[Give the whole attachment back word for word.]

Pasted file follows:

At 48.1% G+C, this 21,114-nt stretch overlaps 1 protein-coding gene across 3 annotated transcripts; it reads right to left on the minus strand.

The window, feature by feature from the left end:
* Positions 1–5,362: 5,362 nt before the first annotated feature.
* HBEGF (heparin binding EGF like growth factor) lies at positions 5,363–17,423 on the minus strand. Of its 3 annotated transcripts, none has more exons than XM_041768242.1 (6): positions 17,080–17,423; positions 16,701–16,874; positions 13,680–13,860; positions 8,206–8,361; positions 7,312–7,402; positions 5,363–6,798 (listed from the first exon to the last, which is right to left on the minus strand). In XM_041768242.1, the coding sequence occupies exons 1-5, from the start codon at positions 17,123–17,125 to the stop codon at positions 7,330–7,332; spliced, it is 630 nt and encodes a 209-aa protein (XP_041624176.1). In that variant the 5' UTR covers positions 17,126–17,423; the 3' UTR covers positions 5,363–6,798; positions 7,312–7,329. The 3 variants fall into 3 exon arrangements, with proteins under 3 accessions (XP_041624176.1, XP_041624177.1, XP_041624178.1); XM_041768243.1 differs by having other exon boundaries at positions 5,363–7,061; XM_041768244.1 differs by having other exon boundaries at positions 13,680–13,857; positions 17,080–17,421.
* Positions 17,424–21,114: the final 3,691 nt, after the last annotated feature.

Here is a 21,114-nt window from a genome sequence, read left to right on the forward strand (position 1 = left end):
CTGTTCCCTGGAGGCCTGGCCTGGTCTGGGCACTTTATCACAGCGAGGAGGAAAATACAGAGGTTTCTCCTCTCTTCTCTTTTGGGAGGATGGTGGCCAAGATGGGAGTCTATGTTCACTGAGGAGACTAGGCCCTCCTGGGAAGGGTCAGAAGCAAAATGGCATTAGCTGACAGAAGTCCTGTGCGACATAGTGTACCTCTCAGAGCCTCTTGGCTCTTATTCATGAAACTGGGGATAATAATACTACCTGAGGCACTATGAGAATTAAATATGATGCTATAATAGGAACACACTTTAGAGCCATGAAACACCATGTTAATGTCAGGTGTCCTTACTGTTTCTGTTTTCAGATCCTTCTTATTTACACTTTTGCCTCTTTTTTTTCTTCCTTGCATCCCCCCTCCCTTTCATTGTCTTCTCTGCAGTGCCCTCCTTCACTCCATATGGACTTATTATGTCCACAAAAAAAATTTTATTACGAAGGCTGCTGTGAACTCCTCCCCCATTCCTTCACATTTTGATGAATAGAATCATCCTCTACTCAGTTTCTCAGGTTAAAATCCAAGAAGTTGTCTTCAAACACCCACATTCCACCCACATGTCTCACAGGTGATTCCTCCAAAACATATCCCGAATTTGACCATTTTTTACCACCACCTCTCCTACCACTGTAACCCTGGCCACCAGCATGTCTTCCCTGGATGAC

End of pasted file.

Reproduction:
At 48.1% G+C, this 21,114-nt stretch overlaps 1 protein-coding gene across 3 annotated transcripts; it reads right to left on the minus strand.

The window, feature by feature from the left end:
* Positions 1–5,362: 5,362 nt before the first annotated feature.
* HBEGF (heparin binding EGF like growth factor) lies at positions 5,363–17,423 on the minus strand. Of its 3 annotated transcripts, none has more exons than XM_041768242.1 (6): positions 17,080–17,423; positions 16,701–16,874; positions 13,680–13,860; positions 8,206–8,361; positions 7,312–7,402; positions 5,363–6,798 (listed from the first exon to the last, which is right to left on the minus strand). In XM_041768242.1, the coding sequence occupies exons 1-5, from the start codon at positions 17,123–17,125 to the stop codon at positions 7,330–7,332; spliced, it is 630 nt and encodes a 209-aa protein (XP_041624176.1). In that variant the 5' UTR covers positions 17,126–17,423; the 3' UTR covers positions 5,363–6,798; positions 7,312–7,329. The 3 variants fall into 3 exon arrangements, with proteins under 3 accessions (XP_041624176.1, XP_041624177.1, XP_041624178.1); XM_041768243.1 differs by having other exon boundaries at positions 5,363–7,061; XM_041768244.1 differs by having other exon boundaries at positions 13,680–13,857; positions 17,080–17,421.
* Positions 17,424–21,114: the final 3,691 nt, after the last annotated feature.

Here is a 21,114-nt window from a genome sequence, read left to right on the forward strand (position 1 = left end):
CTGTTCCCTGGAGGCCTGGCCTGGTCTGGGCACTTTATCACAGCGAGGAGGAAAATACAGAGGTTTCTCCTCTCTTCTCTTTTGGGAGGATGGTGGCCAAGATGGGAGTCTATGTTCACTGAGGAGACTAGGCCCTCCTGGGAAGGGTCAGAAGCAAAATGGCATTAGCTGACAGAAGTCCTGTGCGACATAGTGTACCTCTCAGAGCCTCTTGGCTCTTATTCATGAAACTGGGGATAATAATACTACCTGAGGCACTATGAGAATTAAATATGATGCTATAATAGGAACACACTTTAGAGCCATGAAACACCATGTTAATGTCAGGTGTCCTTACTGTTTCTGTTTTCAGATCCTTCTTATTTACACTTTTGCCTCTTTTTTTTCTTCCTTGCATCCCCCCTCCCTTTCATTGTCTTCTCTGCAGTGCCCTCCTTCACTCCATATGGACTTATTATGTCCACAAAAAAAATTTTATTACGAAGGCTGCTGTGAACTCCTCCCCCATTCCTTCACATTTTGATGAATAGAATCATCCTCTACTCAGTTTCTCAGGTTAAAATCCAAGAAGTTGTCTTCAAACACCCACATTCCACCCACATGTCTCACAGGTGATTCCTCCAAAACATATCCCGAATTTGACCATTTTTTACCACCACCTCTCCTACCACTGTAACCCTGGCCACCAGCATGTCTTCCCTGGATGAC